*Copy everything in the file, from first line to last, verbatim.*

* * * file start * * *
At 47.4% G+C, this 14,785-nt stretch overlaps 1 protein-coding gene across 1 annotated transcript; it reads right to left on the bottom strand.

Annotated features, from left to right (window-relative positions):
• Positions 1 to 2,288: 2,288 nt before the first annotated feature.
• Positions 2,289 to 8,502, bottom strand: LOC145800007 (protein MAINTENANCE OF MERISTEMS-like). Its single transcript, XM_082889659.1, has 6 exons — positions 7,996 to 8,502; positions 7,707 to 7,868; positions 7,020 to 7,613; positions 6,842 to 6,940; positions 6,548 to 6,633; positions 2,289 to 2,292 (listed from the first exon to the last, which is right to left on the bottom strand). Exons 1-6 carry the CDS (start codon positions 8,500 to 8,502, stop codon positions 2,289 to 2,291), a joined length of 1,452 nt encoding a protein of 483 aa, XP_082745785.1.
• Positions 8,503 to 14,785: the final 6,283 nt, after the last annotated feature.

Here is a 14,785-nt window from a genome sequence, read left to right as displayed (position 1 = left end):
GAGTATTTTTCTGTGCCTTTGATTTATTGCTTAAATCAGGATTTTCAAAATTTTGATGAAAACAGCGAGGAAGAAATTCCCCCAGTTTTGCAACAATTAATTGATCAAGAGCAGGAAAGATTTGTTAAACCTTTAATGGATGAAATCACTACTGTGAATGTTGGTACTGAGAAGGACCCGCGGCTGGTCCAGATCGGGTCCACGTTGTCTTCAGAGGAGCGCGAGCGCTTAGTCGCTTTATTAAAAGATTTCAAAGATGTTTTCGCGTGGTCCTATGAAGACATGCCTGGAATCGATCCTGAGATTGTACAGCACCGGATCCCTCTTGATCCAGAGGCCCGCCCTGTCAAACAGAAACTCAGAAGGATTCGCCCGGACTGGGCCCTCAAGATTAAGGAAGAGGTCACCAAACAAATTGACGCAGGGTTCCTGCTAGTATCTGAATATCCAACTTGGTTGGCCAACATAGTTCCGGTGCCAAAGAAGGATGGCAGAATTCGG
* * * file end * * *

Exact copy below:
At 47.4% G+C, this 14,785-nt stretch overlaps 1 protein-coding gene across 1 annotated transcript; it reads right to left on the bottom strand.

Annotated features, from left to right (window-relative positions):
• Positions 1 to 2,288: 2,288 nt before the first annotated feature.
• Positions 2,289 to 8,502, bottom strand: LOC145800007 (protein MAINTENANCE OF MERISTEMS-like). Its single transcript, XM_082889659.1, has 6 exons — positions 7,996 to 8,502; positions 7,707 to 7,868; positions 7,020 to 7,613; positions 6,842 to 6,940; positions 6,548 to 6,633; positions 2,289 to 2,292 (listed from the first exon to the last, which is right to left on the bottom strand). Exons 1-6 carry the CDS (start codon positions 8,500 to 8,502, stop codon positions 2,289 to 2,291), a joined length of 1,452 nt encoding a protein of 483 aa, XP_082745785.1.
• Positions 8,503 to 14,785: the final 6,283 nt, after the last annotated feature.

Here is a 14,785-nt window from a genome sequence, read left to right as displayed (position 1 = left end):
GAGTATTTTTCTGTGCCTTTGATTTATTGCTTAAATCAGGATTTTCAAAATTTTGATGAAAACAGCGAGGAAGAAATTCCCCCAGTTTTGCAACAATTAATTGATCAAGAGCAGGAAAGATTTGTTAAACCTTTAATGGATGAAATCACTACTGTGAATGTTGGTACTGAGAAGGACCCGCGGCTGGTCCAGATCGGGTCCACGTTGTCTTCAGAGGAGCGCGAGCGCTTAGTCGCTTTATTAAAAGATTTCAAAGATGTTTTCGCGTGGTCCTATGAAGACATGCCTGGAATCGATCCTGAGATTGTACAGCACCGGATCCCTCTTGATCCAGAGGCCCGCCCTGTCAAACAGAAACTCAGAAGGATTCGCCCGGACTGGGCCCTCAAGATTAAGGAAGAGGTCACCAAACAAATTGACGCAGGGTTCCTGCTAGTATCTGAATATCCAACTTGGTTGGCCAACATAGTTCCGGTGCCAAAGAAGGATGGCAGAATTCGG